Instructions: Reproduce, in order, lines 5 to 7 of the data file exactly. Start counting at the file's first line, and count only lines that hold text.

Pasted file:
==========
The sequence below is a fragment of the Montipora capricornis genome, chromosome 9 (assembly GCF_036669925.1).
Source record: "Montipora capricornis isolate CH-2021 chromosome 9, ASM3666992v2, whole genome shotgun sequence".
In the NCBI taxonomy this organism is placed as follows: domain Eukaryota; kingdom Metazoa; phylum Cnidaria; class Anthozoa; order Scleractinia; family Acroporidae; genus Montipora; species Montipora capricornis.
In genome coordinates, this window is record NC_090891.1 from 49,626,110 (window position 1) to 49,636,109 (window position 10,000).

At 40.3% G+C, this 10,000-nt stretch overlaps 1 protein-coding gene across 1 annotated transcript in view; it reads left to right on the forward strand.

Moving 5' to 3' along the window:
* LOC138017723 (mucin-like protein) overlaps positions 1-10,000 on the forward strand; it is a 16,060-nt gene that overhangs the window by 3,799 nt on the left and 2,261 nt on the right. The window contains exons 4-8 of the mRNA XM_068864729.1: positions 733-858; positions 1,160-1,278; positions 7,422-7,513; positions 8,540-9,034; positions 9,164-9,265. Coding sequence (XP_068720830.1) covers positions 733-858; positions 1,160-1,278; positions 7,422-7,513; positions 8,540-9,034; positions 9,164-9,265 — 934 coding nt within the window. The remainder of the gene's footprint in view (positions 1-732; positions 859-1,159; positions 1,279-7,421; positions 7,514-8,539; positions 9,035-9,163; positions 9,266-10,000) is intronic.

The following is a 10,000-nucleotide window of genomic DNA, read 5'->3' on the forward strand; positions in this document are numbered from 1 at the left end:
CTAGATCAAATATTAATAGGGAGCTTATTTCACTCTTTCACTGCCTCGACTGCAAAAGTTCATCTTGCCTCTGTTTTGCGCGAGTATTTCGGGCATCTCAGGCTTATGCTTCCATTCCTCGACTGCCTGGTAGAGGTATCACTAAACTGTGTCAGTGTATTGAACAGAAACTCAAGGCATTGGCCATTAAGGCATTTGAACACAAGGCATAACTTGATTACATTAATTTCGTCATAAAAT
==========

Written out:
At 40.3% G+C, this 10,000-nt stretch overlaps 1 protein-coding gene across 1 annotated transcript in view; it reads left to right on the forward strand.

Moving 5' to 3' along the window:
* LOC138017723 (mucin-like protein) overlaps positions 1-10,000 on the forward strand; it is a 16,060-nt gene that overhangs the window by 3,799 nt on the left and 2,261 nt on the right. The window contains exons 4-8 of the mRNA XM_068864729.1: positions 733-858; positions 1,160-1,278; positions 7,422-7,513; positions 8,540-9,034; positions 9,164-9,265. Coding sequence (XP_068720830.1) covers positions 733-858; positions 1,160-1,278; positions 7,422-7,513; positions 8,540-9,034; positions 9,164-9,265 — 934 coding nt within the window. The remainder of the gene's footprint in view (positions 1-732; positions 859-1,159; positions 1,279-7,421; positions 7,514-8,539; positions 9,035-9,163; positions 9,266-10,000) is intronic.